Dieting, Overweight, and Obesity: Self-Regulation in a Food-Rich Environment
Dieting, Overweight, and Obesity: Self-Regulation in a Food-Rich Environment examines why self-regulation of weight is so difficult for many people. The author explains the history of bodyweight standards, details the emotional and physical consequences of being overweight, and explores the various treatment and prevention plans for obesity.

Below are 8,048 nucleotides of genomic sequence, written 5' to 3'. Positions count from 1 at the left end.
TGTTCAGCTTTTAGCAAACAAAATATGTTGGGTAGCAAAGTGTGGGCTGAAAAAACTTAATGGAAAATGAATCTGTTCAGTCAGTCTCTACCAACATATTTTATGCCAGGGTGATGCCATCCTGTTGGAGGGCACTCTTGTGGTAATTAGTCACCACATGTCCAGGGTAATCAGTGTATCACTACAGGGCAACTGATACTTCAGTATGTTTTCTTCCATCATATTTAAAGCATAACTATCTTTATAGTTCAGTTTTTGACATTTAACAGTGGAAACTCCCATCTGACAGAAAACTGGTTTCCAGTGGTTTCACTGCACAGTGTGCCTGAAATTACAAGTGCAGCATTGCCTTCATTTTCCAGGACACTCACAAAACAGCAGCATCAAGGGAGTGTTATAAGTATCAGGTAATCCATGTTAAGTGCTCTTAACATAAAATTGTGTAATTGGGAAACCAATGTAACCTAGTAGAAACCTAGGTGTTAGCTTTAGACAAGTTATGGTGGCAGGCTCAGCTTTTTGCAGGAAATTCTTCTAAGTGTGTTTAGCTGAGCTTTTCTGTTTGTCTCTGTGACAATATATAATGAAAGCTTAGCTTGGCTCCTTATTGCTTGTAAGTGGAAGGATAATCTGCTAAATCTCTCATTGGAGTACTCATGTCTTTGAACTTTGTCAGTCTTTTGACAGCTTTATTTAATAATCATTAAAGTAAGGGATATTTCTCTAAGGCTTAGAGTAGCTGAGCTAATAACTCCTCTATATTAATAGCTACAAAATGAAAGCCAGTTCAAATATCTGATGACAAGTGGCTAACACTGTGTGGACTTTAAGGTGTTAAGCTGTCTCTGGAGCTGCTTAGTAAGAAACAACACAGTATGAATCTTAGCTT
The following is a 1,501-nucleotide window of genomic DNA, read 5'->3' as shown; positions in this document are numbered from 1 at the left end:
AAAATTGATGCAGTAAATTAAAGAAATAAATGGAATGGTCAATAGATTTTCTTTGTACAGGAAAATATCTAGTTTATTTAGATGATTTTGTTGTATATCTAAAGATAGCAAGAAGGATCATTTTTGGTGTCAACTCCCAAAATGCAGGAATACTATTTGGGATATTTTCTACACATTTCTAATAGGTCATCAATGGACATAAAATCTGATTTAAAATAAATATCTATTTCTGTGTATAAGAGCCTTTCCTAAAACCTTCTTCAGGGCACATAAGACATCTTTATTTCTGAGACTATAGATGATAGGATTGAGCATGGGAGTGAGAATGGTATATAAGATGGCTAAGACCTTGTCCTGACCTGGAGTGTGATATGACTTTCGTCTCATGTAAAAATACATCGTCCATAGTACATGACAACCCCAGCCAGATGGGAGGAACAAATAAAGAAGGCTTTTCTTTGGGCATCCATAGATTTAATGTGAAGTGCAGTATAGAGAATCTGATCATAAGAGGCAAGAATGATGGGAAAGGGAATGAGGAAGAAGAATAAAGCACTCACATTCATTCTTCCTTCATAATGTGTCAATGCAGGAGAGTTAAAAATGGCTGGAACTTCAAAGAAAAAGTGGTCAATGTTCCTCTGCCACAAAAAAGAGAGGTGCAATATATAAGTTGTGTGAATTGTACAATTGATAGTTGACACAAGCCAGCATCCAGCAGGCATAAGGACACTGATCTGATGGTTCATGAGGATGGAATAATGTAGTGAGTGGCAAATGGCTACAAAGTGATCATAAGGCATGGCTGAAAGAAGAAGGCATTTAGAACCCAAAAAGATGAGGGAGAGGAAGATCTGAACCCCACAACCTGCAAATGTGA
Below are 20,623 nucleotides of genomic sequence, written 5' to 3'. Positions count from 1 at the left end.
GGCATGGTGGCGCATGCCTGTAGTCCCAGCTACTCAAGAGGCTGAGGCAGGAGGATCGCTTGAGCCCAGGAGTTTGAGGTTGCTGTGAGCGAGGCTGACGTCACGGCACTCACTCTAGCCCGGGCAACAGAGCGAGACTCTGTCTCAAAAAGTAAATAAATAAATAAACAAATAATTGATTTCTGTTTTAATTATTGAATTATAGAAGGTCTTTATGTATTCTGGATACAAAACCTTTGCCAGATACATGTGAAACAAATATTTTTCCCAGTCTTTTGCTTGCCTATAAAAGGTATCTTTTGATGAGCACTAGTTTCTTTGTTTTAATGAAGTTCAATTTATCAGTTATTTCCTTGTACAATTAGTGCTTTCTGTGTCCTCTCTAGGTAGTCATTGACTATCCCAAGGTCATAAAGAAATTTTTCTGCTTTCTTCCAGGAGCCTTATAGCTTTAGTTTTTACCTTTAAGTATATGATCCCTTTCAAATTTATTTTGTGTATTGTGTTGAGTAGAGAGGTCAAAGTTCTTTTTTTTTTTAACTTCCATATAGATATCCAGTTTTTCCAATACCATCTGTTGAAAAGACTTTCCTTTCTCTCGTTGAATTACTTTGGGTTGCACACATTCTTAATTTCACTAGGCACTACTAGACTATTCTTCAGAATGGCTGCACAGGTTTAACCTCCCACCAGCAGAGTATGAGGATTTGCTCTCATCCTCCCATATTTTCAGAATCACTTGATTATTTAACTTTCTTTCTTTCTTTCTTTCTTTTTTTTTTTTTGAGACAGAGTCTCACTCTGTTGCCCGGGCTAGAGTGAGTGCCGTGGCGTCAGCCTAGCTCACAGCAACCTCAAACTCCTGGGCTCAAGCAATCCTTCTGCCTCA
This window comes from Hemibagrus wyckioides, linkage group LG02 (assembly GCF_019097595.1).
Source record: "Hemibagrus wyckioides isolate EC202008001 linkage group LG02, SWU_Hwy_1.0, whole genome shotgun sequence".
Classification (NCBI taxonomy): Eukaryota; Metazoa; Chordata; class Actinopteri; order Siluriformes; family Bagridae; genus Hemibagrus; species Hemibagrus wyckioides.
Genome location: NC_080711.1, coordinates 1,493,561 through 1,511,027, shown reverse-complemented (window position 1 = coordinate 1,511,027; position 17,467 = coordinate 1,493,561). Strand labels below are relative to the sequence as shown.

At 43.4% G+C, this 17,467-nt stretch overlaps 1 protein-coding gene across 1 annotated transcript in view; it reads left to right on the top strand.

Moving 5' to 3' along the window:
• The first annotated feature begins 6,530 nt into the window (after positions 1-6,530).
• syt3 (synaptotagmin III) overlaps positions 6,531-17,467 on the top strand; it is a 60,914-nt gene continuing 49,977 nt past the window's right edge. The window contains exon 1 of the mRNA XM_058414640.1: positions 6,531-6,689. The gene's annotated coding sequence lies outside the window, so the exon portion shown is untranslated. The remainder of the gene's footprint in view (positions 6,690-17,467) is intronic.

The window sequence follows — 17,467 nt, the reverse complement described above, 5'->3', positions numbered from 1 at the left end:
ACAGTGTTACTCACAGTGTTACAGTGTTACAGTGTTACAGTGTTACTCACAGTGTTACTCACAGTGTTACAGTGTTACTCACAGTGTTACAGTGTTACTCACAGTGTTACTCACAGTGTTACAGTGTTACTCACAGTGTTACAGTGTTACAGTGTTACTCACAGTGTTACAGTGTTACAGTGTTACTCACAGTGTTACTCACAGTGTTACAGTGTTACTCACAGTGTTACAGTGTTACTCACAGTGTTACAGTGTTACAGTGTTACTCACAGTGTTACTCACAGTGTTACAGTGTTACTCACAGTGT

In reviewing the numerous psychological theories that explain people's problems with weight, Stroebe points out that each does not take into consideration the desire for palatable food. He then presents the goal conflict theory which assumes that chronic dieters who have difficulties in controlling their weight often disregard bodily cues of hunger and satiety not because they are unable to recognize them, but because they do not want to recognize them.
This book gives readers a comprehensive understanding of the issues involving weight gain and dieting.